German musician Bruno Stroszek (Bruno S.) is being released from prison after a couple of years of his sentence. He collects his belongings, which include an accordion and a horn, and goes to say goodbye to his cellmates, who send him off, one by giving him a tiny paper ship and the other lights a celebratory fart. A meeting with the prison governor is last, and he tells Bruno that he doesn't want to see him back there ever again, so he must not drink alcohol - not one drop must pass his lips or he will get into trouble once more. So the first thing Bruno does on the outside is head straight for a bar; there he sees his old friend Eva (Eva Mattes), a prostitute who is being given a hard time by her pimps. Will Bruno come to her rescue?
Stroszek, written by its director Werner Herzog, became notorious for being the film that Ian Curtis of Joy Division watched on the night he committed suicide. While the story is undeniably bleak, it is not without its lighter side, which is mostly due to the efforts of its star, Bruno S, for whom the work was specially written after Herzog decided not to use him in Woyzeck. Already the lead actor in Herzog's The Enigma of Kaspar Hauser, he hadn't altered his approach to play the equally unfortunate Stroszek, and his almost comically self-composed seriousness makes him very endearing to watch, so that by the end, when the tragic circumstances he finds himself in have proved impossible to escape, he can't quite shake off the ridiculousness of his persona. It's very much a film of two differing moods.
Bruno's elderly friend Herr Scheitz (Clemens Scheitz) has kept his apartment (and his Mynah bird) for him, so the newly released convict offers Eva a place at his home (actually Bruno S.'s apartment), which features many musical instruments including a not entirely in tune grand piano. Alas, the pimps are out to make Eva's life a misery, and hound her around the streets of Berlin, eventually making Bruno's life a misery as well - one of the many bizarre scenes has him abused by the pimps who make him kneel on the piano and balance bells on him. Naturally, the misfit trio start dreaming of a better life elsewhere, and draw up a plan of escape. They will go to the United States of America, and live out the American dream of finding their fortune there.
At first, when they arrive in New York, everyting looks like it will go well (only the Mynah bird is prevented from entering the country). They go to the top of the Empire State Building where Bruno triumphantly blows his horn. However, they don't stay there and instead head to the middle of nowhere and a small town called Railroad Flats, where Bruno gets a job as a mechanic and Eva one as a waitress. No montage of the three of them sauntering through the glitzy streets of New York here, in fact it turns out that after a while (and after they have rented their own home) the bright lights of America are pretty much nonexistent where they have settled, although the strangeness of ordinary life is never skipped over.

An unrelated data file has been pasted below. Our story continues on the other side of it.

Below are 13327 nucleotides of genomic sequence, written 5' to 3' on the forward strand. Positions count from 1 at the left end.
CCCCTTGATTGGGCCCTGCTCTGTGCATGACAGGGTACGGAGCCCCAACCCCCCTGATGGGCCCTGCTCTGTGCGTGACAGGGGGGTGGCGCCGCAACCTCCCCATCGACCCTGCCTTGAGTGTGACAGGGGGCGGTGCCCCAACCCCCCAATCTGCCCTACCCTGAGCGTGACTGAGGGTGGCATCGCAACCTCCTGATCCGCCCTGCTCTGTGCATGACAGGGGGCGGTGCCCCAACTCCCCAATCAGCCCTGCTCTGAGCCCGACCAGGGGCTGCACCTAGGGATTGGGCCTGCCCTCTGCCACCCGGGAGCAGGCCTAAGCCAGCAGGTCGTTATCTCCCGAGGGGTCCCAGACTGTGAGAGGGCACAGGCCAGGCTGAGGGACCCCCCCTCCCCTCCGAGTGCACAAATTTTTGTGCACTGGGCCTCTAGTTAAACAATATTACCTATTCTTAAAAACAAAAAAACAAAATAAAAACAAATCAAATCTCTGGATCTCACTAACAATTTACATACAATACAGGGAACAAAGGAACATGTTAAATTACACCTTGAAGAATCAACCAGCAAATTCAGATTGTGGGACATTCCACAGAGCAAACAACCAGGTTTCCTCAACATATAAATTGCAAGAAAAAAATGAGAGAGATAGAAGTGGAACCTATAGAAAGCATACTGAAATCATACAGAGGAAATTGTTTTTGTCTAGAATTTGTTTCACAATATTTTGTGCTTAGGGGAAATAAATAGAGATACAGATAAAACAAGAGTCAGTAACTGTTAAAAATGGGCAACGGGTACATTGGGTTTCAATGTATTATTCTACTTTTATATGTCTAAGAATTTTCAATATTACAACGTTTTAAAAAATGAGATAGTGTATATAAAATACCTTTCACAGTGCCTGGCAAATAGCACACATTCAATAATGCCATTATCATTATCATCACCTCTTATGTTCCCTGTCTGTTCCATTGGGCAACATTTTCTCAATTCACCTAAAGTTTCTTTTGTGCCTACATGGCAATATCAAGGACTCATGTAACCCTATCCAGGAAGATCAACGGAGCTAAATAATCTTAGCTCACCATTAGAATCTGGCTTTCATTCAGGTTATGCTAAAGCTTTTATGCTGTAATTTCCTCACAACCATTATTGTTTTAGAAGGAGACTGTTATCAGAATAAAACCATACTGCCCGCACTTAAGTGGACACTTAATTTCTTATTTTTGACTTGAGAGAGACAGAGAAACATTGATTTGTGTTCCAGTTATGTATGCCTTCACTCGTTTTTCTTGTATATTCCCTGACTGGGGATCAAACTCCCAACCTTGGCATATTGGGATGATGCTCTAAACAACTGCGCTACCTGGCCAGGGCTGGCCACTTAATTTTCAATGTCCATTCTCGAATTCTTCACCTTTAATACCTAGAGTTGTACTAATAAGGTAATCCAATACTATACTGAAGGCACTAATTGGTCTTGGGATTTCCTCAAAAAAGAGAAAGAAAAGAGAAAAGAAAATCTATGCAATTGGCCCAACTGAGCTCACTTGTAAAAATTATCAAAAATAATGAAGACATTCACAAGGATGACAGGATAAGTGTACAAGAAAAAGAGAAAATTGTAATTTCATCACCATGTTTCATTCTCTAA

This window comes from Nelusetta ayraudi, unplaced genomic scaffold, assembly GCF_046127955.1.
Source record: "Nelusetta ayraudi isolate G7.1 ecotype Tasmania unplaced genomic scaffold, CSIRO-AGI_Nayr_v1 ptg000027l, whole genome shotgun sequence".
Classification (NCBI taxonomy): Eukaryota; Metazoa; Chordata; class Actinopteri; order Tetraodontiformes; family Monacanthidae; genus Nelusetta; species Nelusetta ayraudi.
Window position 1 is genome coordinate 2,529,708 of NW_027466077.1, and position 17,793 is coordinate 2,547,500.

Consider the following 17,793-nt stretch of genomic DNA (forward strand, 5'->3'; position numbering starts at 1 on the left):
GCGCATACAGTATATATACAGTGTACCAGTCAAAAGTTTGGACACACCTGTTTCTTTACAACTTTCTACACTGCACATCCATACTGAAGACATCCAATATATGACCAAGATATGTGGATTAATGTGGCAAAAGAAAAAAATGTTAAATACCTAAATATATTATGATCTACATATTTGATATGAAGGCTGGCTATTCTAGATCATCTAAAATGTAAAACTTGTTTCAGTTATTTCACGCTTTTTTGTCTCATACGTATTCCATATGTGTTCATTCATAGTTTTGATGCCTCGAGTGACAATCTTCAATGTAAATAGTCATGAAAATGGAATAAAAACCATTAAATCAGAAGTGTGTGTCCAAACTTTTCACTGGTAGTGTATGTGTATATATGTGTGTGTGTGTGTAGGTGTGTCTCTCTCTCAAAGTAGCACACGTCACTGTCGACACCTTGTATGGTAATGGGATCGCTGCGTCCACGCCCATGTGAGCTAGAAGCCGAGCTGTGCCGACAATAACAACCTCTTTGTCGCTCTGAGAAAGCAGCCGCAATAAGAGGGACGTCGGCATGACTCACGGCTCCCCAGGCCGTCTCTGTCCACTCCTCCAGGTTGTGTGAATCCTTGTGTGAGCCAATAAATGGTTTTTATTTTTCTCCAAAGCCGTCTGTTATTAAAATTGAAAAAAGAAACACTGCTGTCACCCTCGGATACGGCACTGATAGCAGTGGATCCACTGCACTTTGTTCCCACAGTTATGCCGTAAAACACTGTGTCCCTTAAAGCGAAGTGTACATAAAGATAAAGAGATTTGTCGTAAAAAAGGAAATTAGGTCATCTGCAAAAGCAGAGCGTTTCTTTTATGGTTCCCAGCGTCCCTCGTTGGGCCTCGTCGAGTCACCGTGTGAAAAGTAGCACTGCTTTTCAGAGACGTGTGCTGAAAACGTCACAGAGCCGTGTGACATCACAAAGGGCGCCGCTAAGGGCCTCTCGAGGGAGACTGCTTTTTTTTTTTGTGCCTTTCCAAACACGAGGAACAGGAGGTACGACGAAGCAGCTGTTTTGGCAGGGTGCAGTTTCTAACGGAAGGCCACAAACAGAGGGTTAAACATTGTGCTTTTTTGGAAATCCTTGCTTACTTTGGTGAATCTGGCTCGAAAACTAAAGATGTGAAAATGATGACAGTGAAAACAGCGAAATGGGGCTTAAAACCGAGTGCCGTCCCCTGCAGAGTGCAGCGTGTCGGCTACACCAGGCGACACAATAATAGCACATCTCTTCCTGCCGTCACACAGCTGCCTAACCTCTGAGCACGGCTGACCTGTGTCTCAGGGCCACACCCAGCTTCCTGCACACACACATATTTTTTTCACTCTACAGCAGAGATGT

Despite a stretch where it appears they have found peace, making friends and getting their own television, it doesn't last long. Herr Scheitz may spend his days measuring "animal magnetism", but the real world is catching up and the bank sends an employee round to warn them they are falling behind in their payments. What follows has a horrible inevitability with Herzog at his least forgiving as it becomes clear that the immigrants are no better off in America than in Germany. And yet, the absurd humour never leaves the film, as Bruno and Herr Scheitz, now abandoned by Eva, attempt to rob the bank only to arrive there when it's closed and rob the barber's next door in their desperation. They then rush across the street to the supermarket and buy a useless frozen turkey. The final sequence shows Bruno literally going round in circles, as much trapped by life as the performing animals in the nearby sideshow, a wretched and ludicrous man. You will feel sorry for him, but the tone can unsettle you.
[On Anchor Bay's DVD there are extras which include a trailer, a Herzog filmography and biography and most valuable of all, a commentary with the director - essential listening.]
Eccentric German writer/director known equally for his brilliant visionary style and tortuous filming techniques. After several years struggling financially to launch himself as a filmmaker, Herzog began his career with the wartime drama Lebenszeichen and surreal comedy Even Dwarfs Started Small. But it was the stunning 1972 jungle adventure Aguirre, Wrath of God that brought him international acclaim and began his tempestuous working relationship with Klaus Kinski. The 1975 period fable Heart of Glass featured an almost entirely hypnotised cast, while other Herzog classics from this era include Stroszek, the gothic horror Nosferatu the Vampyre and the spectacular, notoriously expensive epic Fitzcarraldo.